void loop()
{
/*  This note section is a copy paste area only,
 *   its for different codes that i've tried.
  //(voltValue*c)*(mvoltValue*d)/(e);
  */
   // set up the LCD's number of columns and rows:
  lcd.begin(16, 2);
  // Print a message to the LCD.
 
  lcd.print("Horse Power");
 // set the cursor to column 0, line 1
  // (note: line 1 is the second row, since counting begins with 0):
  lcd.setCursor(0,1);
  // horse power calculation
voltValue = analogRead (voltPin);
mvoltValue = analogRead (mvoltPin);


  lcd.print (voltValue*c)*(mvoltValue*d)/(e);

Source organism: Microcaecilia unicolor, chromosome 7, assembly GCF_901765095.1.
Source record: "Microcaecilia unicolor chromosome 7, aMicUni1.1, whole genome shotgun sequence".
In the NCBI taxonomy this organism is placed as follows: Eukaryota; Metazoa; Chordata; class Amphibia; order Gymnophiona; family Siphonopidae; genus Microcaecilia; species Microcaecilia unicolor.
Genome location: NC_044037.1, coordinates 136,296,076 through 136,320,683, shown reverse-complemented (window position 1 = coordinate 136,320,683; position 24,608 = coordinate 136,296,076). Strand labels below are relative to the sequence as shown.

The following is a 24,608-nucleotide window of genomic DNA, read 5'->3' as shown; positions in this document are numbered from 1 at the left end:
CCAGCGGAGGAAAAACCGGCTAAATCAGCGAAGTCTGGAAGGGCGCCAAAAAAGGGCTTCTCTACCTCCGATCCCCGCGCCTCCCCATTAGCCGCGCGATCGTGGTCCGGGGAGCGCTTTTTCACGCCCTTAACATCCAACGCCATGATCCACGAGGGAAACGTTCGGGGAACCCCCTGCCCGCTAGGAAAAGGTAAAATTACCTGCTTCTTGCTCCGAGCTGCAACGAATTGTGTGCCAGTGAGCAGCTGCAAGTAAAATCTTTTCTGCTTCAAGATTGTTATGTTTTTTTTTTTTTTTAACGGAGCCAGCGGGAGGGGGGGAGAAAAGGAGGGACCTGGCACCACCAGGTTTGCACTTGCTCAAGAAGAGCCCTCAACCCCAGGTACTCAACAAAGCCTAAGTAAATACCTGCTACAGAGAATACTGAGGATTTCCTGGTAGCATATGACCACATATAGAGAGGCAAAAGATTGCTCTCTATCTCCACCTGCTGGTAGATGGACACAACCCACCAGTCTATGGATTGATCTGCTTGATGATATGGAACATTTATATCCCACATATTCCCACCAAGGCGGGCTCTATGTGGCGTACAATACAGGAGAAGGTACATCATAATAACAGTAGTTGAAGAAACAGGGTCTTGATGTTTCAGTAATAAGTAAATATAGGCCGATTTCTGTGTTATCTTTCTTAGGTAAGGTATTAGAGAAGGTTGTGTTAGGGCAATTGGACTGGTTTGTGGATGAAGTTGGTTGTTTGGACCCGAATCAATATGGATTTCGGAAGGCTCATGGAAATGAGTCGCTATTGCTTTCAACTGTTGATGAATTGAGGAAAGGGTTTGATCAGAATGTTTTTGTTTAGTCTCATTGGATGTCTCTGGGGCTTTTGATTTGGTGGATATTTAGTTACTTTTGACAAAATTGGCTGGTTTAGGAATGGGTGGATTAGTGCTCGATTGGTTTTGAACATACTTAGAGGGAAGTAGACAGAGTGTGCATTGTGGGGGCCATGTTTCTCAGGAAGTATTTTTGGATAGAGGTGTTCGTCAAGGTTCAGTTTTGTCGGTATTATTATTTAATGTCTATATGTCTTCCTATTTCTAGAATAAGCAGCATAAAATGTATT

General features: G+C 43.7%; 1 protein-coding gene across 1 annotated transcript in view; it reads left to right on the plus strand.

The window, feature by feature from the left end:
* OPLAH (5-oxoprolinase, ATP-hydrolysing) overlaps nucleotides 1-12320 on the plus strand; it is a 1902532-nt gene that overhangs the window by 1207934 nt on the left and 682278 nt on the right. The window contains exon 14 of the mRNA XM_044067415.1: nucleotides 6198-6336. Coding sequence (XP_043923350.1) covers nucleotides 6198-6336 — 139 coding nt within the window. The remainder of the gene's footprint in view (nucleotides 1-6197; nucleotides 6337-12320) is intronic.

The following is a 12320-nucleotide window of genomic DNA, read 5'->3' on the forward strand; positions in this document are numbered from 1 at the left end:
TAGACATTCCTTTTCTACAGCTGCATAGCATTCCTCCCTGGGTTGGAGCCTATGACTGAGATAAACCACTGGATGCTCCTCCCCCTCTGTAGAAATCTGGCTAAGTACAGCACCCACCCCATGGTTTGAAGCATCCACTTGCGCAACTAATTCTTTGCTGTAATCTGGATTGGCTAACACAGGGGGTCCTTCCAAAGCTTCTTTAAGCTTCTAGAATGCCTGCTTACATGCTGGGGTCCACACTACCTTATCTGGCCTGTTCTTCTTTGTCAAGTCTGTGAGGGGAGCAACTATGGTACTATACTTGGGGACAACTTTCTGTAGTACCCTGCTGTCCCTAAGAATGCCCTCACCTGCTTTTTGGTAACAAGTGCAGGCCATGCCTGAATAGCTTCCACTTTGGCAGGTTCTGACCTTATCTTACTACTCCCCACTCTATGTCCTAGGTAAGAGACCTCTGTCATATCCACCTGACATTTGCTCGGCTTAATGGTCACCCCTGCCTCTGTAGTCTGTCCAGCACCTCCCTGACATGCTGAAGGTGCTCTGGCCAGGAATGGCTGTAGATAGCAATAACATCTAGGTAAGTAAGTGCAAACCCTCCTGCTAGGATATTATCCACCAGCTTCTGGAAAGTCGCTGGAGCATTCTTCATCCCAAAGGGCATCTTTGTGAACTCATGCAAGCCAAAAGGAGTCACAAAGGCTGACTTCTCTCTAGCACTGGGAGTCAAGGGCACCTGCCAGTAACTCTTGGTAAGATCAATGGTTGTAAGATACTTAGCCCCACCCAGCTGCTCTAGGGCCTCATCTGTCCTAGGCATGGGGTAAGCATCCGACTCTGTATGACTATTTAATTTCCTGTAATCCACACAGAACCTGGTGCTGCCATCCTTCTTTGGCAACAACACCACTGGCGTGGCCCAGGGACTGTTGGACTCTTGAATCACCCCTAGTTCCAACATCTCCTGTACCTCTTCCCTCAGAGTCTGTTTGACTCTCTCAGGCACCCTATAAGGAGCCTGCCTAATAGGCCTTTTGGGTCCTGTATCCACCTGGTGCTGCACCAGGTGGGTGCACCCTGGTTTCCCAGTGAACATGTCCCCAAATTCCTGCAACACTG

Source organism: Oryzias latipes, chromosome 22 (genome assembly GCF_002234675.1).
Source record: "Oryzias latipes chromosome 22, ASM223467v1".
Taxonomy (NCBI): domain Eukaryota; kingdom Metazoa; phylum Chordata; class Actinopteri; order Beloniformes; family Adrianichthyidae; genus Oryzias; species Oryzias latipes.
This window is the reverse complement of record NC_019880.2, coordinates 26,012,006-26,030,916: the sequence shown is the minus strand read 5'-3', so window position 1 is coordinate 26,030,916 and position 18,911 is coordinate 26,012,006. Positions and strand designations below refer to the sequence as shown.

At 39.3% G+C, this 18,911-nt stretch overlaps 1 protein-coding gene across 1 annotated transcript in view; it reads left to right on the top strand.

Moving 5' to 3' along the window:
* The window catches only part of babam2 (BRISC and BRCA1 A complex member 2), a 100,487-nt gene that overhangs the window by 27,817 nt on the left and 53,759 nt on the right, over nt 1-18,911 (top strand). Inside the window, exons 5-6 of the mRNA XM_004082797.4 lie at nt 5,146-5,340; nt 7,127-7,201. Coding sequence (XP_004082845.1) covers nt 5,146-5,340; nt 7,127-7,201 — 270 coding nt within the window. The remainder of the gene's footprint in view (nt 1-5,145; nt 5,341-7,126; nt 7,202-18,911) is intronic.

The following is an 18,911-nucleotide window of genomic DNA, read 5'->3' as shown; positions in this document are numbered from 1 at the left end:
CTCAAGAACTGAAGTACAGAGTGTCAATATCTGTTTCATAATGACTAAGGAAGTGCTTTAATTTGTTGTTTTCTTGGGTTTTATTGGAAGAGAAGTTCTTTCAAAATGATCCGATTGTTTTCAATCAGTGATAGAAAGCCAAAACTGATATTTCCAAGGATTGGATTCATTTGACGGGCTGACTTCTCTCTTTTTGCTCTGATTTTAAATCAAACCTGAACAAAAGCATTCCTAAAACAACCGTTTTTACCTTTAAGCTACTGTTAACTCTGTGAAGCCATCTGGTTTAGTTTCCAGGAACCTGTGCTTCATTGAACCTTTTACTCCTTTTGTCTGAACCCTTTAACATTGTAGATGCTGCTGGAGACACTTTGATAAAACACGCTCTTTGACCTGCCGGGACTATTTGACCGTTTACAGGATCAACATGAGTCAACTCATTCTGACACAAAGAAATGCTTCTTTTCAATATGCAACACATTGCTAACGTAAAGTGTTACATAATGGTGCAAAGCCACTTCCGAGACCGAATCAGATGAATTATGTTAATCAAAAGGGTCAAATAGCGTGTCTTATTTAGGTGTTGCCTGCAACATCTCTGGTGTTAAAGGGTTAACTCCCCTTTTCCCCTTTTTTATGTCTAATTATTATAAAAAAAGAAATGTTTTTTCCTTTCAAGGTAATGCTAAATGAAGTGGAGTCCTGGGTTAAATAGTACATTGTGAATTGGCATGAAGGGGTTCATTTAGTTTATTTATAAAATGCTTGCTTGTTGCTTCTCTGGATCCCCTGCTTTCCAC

delay(1700);


  pinMode (ledG, OUTPUT);
  pinMode (ledY, OUTPUT);
  pinMode (ledR, OUTPUT);
 
 
if
  ( ((mvoltPin*d*voltPin*c)/e) >=2900);
  digitalWrite (ledG , HIGH);

if
  ( ((mvoltPin*d*voltPin*c)/e) >=3050);
  digitalWrite (ledY , HIGH);

if
  ( ((mvoltPin*d*voltPin*c)/e) >=3150);
  digitalWrite (ledR , HIGH);
 

return;
}



analogRead() returns a value from 0-1023. You haven't converted x and y to the "real world" values that you are expecting them to be before doing your maths.

And how big might y get?  What types are x and y, and what type are you placing the result in?  An Arduino's 'int' can only be as large as 32,767.  After that, things get "interesting".  You may need to define things as 'long', or do some strategic type-casting in your formula.
They are floats. It's right there in the code posted.

el_supremo

Don't send me technical questions via Private Message.

Coding Badly